China dismisses Japan protest over barred reporter
BEIJING, Aug 30, 2018 (BSS/AFP) – China on Thursday told Japan to “rein in
its journalists” after Tokyo lodged a protest over Beijing blocking a
Japanese reporter from covering a meeting between top diplomats from the two
On Wednesday, the Chinese foreign ministry excluded a reporter from the
Sankei Shimbun — a Japanese conservative daily critical of China — from a
media pool covering the start of a meeting between China’s Foreign Minister
Wang Yi and Japanese vice foreign minister Takeo Akiba.
Other Japanese media covering the event in Beijing then boycotted the pool
coverage in protest.
Japan’s top government spokesman Yoshihide Suga confirmed Tokyo had lodged
a protest with China over the incident.
“The Japanese government believes that respect for basic human rights
including freedom of expression is a universal value in the international
community, and ensuring those rights is important in any country,” Suga told
reporters in Tokyo.
But Chinese foreign ministry spokesperson Hua Chunying dismissed the
criticism, saying Beijing had been “wrongfully accused”.
“The Japanese government needs to rein in its own journalists,” she told
“They should ensure that their media respects their host country, follows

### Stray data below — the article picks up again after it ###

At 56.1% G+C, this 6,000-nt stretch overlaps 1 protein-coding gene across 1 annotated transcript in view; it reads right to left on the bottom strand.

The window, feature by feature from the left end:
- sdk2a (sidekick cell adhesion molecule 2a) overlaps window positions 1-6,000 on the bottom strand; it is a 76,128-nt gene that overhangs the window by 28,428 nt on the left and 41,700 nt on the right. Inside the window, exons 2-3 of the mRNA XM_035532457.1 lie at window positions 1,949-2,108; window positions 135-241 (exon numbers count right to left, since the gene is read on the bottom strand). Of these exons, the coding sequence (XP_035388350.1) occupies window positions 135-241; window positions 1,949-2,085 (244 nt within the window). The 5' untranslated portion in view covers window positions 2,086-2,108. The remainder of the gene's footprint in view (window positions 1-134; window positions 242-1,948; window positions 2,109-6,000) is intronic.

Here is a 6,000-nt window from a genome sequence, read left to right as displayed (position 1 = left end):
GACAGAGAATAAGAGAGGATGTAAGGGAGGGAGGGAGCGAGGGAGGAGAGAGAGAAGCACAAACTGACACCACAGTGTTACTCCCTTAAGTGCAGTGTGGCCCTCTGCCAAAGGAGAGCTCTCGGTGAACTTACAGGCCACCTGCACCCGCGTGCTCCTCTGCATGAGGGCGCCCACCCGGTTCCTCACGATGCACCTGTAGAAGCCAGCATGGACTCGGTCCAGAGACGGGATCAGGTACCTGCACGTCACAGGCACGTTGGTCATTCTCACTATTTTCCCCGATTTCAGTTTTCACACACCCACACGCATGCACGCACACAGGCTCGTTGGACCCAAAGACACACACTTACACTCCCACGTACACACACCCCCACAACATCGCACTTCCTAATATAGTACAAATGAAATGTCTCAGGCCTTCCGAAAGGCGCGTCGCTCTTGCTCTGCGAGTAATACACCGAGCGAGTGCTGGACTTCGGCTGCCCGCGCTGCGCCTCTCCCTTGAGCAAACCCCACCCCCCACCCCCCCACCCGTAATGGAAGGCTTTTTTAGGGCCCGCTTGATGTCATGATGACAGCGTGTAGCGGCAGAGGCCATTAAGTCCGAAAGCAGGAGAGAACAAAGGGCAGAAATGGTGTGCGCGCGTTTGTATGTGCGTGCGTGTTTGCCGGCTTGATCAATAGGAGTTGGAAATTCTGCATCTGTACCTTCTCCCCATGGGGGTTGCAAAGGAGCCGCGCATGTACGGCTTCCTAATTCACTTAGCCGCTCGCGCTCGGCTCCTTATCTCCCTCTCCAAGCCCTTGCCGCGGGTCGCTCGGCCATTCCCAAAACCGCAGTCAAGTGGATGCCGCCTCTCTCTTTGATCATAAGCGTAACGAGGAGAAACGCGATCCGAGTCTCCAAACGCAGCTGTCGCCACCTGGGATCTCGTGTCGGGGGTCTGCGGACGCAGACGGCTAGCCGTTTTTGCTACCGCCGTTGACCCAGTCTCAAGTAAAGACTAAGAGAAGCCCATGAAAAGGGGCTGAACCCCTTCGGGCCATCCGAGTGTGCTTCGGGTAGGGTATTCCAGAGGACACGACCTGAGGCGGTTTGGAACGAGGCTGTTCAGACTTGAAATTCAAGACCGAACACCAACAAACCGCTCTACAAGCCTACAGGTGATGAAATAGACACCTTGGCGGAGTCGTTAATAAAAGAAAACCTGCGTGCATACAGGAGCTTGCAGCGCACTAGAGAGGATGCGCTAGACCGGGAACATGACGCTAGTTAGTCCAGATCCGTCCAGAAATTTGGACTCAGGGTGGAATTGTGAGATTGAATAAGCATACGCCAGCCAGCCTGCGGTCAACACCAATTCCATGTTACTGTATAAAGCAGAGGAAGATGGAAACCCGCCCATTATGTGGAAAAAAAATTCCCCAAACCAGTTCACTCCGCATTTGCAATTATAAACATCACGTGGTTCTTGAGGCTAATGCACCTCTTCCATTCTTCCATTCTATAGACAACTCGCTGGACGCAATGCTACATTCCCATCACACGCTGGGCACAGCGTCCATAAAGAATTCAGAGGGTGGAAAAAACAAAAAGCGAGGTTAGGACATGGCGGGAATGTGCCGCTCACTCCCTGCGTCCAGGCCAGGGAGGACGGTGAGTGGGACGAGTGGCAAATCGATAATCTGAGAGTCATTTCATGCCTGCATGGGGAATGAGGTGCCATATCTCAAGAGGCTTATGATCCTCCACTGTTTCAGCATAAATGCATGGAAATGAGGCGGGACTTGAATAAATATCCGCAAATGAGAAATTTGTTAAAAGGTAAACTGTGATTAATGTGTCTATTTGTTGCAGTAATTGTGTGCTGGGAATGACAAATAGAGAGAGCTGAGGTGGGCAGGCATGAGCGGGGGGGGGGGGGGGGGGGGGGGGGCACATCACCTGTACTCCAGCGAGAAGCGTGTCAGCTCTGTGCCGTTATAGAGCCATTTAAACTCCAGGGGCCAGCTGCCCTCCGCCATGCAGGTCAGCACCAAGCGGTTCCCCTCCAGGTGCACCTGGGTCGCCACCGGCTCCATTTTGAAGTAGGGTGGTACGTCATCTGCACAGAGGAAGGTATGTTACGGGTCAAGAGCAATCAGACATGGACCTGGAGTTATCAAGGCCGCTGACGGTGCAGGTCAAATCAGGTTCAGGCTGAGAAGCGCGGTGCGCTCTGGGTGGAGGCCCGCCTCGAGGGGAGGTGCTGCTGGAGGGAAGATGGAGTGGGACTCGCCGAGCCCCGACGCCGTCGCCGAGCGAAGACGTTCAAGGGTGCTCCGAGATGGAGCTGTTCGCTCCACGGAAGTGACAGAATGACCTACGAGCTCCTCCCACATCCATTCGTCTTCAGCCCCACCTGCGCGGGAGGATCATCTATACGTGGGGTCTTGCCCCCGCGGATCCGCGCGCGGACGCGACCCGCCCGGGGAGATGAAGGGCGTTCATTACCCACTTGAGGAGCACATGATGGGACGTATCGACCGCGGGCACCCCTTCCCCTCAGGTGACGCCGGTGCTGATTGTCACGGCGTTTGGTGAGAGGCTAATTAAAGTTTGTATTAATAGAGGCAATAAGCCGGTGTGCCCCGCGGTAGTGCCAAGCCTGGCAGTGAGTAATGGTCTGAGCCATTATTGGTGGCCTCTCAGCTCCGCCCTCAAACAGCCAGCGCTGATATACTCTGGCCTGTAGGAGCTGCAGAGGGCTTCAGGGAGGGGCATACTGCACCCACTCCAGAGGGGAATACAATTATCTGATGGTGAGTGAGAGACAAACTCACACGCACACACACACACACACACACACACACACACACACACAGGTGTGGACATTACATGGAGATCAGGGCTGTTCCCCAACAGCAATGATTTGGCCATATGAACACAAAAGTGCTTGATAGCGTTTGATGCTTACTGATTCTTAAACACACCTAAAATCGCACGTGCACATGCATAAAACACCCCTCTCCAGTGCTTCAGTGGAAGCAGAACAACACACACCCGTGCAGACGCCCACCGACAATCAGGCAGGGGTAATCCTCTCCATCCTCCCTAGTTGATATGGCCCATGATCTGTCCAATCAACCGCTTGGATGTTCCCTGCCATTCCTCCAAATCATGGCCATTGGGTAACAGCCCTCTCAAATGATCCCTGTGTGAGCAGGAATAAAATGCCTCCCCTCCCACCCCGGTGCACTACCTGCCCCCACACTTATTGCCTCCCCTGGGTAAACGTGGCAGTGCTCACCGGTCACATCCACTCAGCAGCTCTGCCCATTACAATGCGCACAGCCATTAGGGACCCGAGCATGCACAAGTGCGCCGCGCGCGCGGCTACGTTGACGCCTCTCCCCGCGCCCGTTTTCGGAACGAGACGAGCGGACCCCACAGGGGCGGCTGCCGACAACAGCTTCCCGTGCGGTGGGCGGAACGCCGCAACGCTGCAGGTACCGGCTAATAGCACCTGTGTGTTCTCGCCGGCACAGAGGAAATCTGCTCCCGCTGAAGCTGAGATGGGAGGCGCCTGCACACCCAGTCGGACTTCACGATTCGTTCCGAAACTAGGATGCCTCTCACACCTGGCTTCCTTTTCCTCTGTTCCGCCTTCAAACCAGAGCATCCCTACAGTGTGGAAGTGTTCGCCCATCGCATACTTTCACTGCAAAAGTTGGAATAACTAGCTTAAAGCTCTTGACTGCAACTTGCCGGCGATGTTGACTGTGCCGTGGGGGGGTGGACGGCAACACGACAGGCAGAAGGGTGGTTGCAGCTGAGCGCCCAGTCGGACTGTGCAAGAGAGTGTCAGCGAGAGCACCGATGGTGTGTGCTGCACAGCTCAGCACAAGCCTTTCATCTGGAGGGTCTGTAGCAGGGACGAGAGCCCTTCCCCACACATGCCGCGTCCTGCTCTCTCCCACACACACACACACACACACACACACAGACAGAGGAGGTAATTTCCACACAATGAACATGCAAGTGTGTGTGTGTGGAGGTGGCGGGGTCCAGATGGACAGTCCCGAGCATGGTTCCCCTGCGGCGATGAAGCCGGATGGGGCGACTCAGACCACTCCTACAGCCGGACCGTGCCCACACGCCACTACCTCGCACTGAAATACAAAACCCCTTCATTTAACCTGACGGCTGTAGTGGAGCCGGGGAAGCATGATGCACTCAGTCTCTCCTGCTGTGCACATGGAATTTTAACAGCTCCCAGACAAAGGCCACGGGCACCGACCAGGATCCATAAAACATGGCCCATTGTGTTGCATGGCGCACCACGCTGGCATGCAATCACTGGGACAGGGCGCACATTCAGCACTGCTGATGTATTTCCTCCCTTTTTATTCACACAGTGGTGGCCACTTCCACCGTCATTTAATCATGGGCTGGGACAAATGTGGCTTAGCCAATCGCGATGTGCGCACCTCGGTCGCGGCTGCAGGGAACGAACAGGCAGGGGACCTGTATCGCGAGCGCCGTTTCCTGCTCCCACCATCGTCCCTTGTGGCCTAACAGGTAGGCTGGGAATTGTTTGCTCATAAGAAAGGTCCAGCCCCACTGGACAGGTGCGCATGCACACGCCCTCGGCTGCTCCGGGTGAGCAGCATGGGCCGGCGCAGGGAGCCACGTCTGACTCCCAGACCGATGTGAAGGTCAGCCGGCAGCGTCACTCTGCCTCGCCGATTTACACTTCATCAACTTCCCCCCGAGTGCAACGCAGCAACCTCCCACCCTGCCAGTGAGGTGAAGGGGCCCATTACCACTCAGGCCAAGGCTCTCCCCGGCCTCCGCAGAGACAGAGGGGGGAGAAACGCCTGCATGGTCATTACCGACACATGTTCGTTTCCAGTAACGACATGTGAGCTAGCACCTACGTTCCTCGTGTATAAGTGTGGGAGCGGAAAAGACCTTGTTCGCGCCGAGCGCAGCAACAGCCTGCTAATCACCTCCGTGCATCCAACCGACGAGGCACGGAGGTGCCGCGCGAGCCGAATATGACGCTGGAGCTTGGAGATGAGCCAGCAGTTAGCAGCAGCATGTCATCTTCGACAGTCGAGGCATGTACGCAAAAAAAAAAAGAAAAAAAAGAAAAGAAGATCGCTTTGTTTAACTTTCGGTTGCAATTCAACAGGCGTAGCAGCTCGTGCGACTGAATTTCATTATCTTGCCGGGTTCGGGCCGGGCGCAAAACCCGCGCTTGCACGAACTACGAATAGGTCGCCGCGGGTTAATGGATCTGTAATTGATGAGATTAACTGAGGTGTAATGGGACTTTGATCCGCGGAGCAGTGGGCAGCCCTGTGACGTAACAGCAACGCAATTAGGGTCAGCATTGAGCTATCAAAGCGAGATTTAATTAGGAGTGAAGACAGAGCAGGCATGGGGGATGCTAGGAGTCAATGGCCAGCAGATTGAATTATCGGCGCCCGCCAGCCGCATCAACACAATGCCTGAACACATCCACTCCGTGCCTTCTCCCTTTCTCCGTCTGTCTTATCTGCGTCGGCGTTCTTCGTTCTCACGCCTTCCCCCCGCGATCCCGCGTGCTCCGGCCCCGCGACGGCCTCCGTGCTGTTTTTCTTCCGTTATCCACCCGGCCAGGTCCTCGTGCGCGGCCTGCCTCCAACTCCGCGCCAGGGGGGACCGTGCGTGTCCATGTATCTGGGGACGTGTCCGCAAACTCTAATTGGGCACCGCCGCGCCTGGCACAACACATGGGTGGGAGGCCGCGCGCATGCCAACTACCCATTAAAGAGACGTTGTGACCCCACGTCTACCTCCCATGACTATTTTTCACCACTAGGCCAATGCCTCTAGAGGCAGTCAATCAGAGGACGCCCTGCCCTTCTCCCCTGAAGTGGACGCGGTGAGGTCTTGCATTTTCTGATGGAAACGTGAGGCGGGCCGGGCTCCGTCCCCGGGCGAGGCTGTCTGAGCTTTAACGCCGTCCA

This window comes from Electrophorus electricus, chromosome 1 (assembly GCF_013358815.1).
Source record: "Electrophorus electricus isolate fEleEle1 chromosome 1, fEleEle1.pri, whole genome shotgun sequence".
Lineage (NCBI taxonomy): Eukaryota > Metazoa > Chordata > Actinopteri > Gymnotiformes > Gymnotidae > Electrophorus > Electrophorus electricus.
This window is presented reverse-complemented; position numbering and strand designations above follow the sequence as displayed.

the rules… so as to enhance mutual trust and understanding between the two
countries, instead of doing the opposite, this is common sense.”
Akiba, who was in Beijing ahead of Prime Minister Shinzo Abe’s visit to
China expected in October, also protested to his Chinese opposite number Le
Yucheng, Suga said.
Suga however said bilateral relations between the two regional rivals are
“The date of Prime Minister Abe’s visit is under coordination right now,”
Suga said, adding that “we hope to push up to a new stage the relationship
between Japan and China through visits by high level officials.”
Fumihiko Iguchi, executive officer of the Sankei Shimbun, described
Beijing’s actions as “unfair obstruction of legal newsgathering activities
that cannot be ignored.”
“We express our regret,” he said in a Wednesday statement, adding that the
daily “will do our best to continue giving our readers accurate information
about the situation in China”.